Use this URL to cite or link to this record in EThOS: http://ethos.bl.uk/OrderDetails.do?uin=uk.bl.ethos.542621
Title: Trust assessment and decision-making in dynamic multi-agent systems
Author: Burnett, Christopher
Awarding Body: University of Aberdeen
Current Institution: University of Aberdeen
Date of Award: 2011
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Abstract:
The concept of trust in multi-agent systems (MASs) has received significant attention in recent years, and a number of approaches have been proposed to enable agents to form, maintain and use trust relationships in their dealings with others.  However, current approaches do not adequately address highly dynamic multi-agent systems, where the population and structure changes frequently.  For example, agents may frequently join and leave, and ad-hoc structures may form in response to emerging situations. In these highly unstable environments, trust can be difficult or impossible to build with existing techniques.  Trust matters most when risk is involved, but in situations of extreme uncertainty, the risk may be too great to permit any interactions, resulting in a breakdown of the system. In this thesis, we propose a general approach for trust evaluation and decision-making in highly dynamic multi-agent systems.  First, we present a model of stereotypes, which allows agents to build tentative trust relationships with others on the basis of visible features.  We show that this approach can help agents to form trust relationships, despite a high degree of social dynamicity.  We present a method of selecting providers of trust evidence, when those providers may be stereotypically biased. Secondly, we present a trust decision-making model which employs controls, as well as trust evaluations and stereotypes, in order to facilitate initial interactions when trust is low or absent, and bootstrap dynamic societies.  We show that control can be used initially to enable interactions.  As trust builds, control can be reduced.  Our approach is general and applicable to existing models of trust in MASs.  We evaluate our model within a simulated multi-agent environment characterised by high degrees of dynamicity and structural change.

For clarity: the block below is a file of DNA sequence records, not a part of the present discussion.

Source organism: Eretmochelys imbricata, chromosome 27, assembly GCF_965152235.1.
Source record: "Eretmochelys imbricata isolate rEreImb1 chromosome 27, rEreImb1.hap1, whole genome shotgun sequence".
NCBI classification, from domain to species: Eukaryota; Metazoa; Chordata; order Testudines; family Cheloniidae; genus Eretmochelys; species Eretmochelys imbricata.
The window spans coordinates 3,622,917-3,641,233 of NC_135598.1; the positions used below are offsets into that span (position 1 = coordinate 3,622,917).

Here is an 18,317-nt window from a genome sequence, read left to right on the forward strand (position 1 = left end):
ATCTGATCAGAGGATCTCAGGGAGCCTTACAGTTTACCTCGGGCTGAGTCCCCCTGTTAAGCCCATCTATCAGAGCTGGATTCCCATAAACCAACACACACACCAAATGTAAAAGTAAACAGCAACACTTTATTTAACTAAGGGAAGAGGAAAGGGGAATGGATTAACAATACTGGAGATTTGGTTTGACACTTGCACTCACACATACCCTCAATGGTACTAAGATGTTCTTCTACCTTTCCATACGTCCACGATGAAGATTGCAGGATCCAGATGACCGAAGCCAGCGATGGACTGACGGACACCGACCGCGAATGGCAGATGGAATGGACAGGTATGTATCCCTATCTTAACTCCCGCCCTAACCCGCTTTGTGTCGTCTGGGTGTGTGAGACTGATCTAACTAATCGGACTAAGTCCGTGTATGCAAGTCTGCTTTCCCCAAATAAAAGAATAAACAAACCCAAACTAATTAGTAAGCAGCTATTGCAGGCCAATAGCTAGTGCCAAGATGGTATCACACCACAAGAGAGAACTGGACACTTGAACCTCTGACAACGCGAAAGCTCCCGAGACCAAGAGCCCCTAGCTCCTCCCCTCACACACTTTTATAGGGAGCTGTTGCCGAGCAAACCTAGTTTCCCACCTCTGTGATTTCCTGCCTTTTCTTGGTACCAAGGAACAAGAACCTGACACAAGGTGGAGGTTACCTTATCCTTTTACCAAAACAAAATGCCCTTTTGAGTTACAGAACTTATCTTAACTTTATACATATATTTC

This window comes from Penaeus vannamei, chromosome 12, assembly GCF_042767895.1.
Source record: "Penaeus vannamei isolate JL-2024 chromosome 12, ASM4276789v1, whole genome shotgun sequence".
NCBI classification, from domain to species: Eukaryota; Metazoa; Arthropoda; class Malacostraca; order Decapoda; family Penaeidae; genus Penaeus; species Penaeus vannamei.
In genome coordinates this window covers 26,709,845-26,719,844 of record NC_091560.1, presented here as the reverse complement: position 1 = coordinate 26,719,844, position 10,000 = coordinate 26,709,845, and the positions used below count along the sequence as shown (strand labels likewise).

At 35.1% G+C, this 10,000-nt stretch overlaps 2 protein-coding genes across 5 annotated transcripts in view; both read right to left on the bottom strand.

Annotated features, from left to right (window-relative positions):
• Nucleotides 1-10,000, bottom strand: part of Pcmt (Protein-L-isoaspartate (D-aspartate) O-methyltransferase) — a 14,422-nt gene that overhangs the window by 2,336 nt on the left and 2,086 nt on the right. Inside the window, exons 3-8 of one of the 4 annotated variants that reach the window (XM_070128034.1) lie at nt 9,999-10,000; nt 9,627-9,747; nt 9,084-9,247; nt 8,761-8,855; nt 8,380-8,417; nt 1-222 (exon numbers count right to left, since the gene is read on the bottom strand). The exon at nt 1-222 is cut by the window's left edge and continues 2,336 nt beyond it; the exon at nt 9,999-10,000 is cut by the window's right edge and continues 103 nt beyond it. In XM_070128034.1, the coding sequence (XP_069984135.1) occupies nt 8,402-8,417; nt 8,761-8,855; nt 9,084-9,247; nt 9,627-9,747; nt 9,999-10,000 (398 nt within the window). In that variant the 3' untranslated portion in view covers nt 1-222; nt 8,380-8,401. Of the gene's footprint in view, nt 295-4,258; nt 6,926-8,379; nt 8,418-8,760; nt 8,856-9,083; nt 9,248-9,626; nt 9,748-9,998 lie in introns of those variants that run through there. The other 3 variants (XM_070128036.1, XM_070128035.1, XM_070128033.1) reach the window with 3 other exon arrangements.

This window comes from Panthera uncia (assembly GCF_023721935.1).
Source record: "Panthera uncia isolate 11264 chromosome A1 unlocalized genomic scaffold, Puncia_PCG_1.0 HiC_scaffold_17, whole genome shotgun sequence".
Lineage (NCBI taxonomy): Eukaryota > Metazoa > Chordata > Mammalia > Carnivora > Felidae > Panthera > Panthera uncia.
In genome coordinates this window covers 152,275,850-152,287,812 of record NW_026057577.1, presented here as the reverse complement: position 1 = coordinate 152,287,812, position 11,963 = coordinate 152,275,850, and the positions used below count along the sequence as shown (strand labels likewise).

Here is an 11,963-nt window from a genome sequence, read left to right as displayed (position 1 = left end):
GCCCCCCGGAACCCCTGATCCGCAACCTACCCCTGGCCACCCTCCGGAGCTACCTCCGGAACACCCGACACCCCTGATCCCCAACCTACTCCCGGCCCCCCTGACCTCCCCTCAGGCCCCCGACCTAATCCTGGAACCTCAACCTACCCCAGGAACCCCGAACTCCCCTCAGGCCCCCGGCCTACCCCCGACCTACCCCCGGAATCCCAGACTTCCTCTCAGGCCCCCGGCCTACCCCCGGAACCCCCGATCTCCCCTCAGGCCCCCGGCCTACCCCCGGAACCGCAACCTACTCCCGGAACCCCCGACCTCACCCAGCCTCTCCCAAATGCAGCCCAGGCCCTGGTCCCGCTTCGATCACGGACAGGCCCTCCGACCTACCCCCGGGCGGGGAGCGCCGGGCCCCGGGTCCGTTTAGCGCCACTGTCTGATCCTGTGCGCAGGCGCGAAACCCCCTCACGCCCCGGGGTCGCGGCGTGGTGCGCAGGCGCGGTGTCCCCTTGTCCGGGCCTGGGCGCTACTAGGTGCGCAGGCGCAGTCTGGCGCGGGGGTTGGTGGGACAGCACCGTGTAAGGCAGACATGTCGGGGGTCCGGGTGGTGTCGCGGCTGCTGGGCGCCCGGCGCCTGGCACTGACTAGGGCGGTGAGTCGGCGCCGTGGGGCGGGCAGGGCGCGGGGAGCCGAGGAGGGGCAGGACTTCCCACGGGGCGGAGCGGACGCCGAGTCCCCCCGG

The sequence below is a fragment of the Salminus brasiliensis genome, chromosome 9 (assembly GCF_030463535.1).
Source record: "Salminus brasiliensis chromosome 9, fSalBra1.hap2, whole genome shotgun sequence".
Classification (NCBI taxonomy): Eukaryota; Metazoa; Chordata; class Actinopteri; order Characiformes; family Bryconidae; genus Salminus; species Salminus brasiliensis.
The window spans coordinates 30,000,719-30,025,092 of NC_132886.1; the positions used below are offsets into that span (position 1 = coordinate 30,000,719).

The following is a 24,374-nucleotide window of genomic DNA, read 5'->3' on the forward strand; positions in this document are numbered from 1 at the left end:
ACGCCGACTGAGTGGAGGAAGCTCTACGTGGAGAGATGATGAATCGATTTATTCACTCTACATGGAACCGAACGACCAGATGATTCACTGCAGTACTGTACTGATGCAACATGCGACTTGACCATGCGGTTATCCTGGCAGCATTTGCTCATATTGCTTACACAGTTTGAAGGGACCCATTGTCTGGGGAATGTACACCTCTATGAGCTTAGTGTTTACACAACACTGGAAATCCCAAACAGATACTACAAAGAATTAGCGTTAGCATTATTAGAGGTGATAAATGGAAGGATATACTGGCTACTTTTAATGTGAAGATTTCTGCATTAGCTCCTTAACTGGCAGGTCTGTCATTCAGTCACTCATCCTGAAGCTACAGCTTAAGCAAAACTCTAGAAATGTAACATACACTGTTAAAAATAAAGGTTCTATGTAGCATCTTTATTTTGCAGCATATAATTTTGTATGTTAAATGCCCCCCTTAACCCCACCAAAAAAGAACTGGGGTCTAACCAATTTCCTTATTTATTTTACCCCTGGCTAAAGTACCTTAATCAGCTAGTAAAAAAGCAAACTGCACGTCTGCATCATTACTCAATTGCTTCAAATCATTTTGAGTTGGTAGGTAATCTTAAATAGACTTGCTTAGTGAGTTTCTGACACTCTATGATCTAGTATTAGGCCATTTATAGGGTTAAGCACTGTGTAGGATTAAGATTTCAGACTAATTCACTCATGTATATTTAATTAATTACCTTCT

Supervisor: Not available Sponsor: Not available
Qualification Name: Thesis (Ph.D.) Qualification Level: Doctoral
EThOS ID: uk.bl.ethos.542621  DOI: Not available
Keywords: Intelligent agents (Computer software) ; Trust
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